ADHD: “ADHD is a hyper-irritability of the nervous system. Many of these children are very depleted in magnesium because their diets are poor—they eat high amounts of sugar. I think magnesium is a critical deficiency in kids with both ADHD and autism and it has a very calming, relaxing effect on them.”
The basic reasons go all the way down to a cellular level. “Magnesium is necessary for your cells to make energy, to stabilize cell membranes and to help your muscles relax,” Dr. Hyman says.
Magnesium and the Medical Community
When you go to your doctor with the types of symptoms enumerated above, he or she is not likely to prescribe magnesium. But interestingly, magnesium has been utilized by the medical community for many years—almost always as a last resort.
Earlier in his life Dr. Hyman worked in an emergency room and witnessed this firsthand. “When I was in the emergency room, magnesium was used fairly routinely in critical care situations intravenously to prevent or to try to reverse cardiac arrest or if there was abnormal rhythm in the heart,” he says. “When all the drugs had failed we pulled out magnesium.
Magnesium was also used to treat preeclampsia (high blood pressure in pregnancy) and premature labor. It was also administered to alcoholics when they turned up in the emergency room, as they tend to be deficient in magnesium. “We use it all the time as well when people are constipated,” Dr. Hyman points out. “We give them milk of magnesia.”
Why Are We Deficient?
“The reason many people are so magnesium-deficient is very simple,” says Dr. Hyman. “They do a lot of things to cause their bodies to lose magnesium and eat almost no foods that contain magnesium.”
Of course today’s common diet is a major problem, consisting of processed and refined foods. Average diets consist mostly of white flour, meat and dairy—none of which contain magnesium. “We don’t eat magnesium-rich foods,” Dr. Hyman continues. “When was the last time the average person had a high dose of sea vegetables like seaweed, or dark green leafy vegetables, or beans or nuts? Mostly if you’re an American your nut consumption comes from chocolate-covered peanut butter cups or high-sugar-content trans-fat-laden peanut butter. This is obviously not high-magnesium food.”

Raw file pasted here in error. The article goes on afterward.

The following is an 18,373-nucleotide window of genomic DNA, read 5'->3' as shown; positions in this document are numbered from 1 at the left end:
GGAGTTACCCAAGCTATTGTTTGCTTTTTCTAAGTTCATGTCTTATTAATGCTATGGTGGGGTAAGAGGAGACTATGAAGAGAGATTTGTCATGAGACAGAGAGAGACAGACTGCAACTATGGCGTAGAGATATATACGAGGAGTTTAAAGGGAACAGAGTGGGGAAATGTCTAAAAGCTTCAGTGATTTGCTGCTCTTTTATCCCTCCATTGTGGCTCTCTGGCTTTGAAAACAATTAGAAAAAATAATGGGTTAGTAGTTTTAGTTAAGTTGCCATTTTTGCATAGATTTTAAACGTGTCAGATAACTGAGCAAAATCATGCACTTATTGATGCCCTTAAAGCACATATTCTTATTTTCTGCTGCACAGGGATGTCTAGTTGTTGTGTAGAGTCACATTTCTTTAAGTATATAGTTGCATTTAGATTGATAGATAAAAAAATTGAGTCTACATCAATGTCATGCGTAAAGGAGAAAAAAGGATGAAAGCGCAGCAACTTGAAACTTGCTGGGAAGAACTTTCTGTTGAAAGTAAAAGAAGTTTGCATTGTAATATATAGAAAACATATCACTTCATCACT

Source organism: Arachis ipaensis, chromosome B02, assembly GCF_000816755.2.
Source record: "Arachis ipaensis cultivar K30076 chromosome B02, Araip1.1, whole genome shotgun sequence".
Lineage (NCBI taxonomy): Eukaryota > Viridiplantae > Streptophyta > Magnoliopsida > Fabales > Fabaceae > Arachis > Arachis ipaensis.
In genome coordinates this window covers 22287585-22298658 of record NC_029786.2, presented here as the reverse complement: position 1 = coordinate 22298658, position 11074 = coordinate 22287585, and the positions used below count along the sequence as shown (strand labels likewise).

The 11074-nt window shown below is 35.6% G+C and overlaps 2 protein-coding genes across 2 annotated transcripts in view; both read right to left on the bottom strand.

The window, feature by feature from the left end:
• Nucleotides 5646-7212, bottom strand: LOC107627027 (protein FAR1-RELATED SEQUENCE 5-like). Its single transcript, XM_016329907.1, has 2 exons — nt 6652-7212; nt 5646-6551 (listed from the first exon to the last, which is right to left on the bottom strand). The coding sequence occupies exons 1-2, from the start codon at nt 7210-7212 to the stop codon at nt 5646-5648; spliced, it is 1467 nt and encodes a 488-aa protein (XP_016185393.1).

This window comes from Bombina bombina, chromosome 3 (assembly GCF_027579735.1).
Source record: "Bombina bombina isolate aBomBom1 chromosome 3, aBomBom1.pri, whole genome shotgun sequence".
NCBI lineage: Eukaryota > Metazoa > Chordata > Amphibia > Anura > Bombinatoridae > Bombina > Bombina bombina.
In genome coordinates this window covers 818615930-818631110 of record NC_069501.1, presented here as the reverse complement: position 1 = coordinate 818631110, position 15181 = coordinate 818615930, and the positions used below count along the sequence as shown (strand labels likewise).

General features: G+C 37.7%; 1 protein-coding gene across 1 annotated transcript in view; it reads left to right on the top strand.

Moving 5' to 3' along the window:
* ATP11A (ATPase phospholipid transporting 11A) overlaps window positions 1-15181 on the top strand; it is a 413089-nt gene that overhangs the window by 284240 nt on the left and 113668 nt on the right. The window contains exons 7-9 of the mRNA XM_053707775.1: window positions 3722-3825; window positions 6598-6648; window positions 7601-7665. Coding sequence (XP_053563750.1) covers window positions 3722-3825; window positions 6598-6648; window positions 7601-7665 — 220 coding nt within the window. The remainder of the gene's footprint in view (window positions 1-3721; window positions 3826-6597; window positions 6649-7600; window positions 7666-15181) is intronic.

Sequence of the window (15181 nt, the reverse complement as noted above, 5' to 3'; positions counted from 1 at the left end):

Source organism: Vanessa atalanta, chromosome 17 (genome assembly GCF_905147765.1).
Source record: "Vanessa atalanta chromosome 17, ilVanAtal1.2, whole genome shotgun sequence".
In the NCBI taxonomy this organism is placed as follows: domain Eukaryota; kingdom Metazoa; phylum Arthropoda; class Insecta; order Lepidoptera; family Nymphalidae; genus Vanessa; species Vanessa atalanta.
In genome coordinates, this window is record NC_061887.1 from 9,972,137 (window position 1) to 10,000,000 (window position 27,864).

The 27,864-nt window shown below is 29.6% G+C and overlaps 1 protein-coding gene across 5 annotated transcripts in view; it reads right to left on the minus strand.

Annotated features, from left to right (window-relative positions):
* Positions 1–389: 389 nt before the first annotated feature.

In addition to the average person’s lack of magnesium intake, many aspects of people’s lives actually rob their systems of the little magnesium they contain. Drinking coffee and alcohol, eating sugar and being under chronic stress all cause their bodies to become depleted.
How does Dr. Hyman recommend that magnesium intake be restored to a person’s diet? He considers it a three-stage process. “First of all, I suggest that people identify how to stop draining their bodies of magnesium,” he says. “Two, eat foods that are high in magnesium, and three, take supplements.
In terms of cutting out elements that drain the body of magnesium, Dr. Hyman recommends limiting coffee, colas, high salt, sugar and alcohol. He points out that medications, such as diuretics, water pills and antibiotics, and many drugs actually cause a person to lose magnesium as well; so if these medications are necessary, a higher intake of magnesium could also be warranted.
There is a long list of magnesium-rich foods that can be added to a diet. These include kelp, wheat bran, wheat germ, almonds, cashews, buckwheat, brazil nuts, filberts, millet, pecans, walnuts, rye, tofu, soybeans, brown rice, figs, dates, collard greens, avocados, parsley, beans, barley, dandelion greens and garlic.
Dr. Hyman also recommends magnesium supplements, avoiding the most commonly available forms—magnesium carbonate, magnesium sulfate, magnesium gluconate and magnesium oxide.
“I think it’s great to get people’s awareness up about magnesium, because it’s such a critical factor in terms of the general well-being people can achieve through its use. I find that in my practice it’s probably one of the most powerful, beneficial and therapeutic tools that I have for a whole host of chronic illnesses.”
For more information on Dr. Hyman, to access his video blog or to view his list of books, visit www.drhyman.com.
You can also order Dr. Hymann’s book, Ultraprevention, from our bookstore.